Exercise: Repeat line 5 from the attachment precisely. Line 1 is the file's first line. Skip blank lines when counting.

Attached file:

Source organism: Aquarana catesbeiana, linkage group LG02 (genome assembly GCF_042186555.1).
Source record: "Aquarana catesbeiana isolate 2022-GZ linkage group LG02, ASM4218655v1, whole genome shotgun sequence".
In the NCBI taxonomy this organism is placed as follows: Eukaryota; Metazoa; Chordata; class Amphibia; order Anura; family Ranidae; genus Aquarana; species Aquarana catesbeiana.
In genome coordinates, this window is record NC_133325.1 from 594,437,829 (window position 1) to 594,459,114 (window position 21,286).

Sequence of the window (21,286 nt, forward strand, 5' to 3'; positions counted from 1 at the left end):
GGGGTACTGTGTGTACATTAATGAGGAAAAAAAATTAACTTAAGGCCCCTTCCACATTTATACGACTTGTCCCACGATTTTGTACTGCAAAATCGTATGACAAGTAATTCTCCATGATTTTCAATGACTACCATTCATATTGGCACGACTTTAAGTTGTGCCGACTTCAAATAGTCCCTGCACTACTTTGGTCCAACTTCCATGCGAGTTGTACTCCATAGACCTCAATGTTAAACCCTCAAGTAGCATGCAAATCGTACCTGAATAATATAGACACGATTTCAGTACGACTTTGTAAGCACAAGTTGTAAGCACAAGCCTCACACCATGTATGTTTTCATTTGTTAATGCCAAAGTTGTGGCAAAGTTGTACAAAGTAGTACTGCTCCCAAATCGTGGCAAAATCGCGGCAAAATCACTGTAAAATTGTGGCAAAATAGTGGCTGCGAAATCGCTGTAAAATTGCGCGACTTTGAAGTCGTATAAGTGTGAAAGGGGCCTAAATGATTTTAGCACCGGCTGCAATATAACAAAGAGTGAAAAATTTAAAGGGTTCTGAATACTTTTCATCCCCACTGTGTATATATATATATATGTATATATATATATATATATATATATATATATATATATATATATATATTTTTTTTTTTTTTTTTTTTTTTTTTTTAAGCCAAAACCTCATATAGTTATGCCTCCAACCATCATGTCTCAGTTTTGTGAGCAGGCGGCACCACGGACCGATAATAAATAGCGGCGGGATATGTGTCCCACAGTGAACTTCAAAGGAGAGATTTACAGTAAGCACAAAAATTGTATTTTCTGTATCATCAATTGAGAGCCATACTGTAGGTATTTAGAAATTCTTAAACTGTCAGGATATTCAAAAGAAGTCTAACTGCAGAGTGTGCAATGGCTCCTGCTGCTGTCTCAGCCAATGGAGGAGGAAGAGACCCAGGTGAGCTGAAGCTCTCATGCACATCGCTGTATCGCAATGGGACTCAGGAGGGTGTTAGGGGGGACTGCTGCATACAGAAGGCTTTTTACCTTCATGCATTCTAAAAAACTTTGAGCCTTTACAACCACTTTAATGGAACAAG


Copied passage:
Sequence of the window (21,286 nt, forward strand, 5' to 3'; positions counted from 1 at the left end):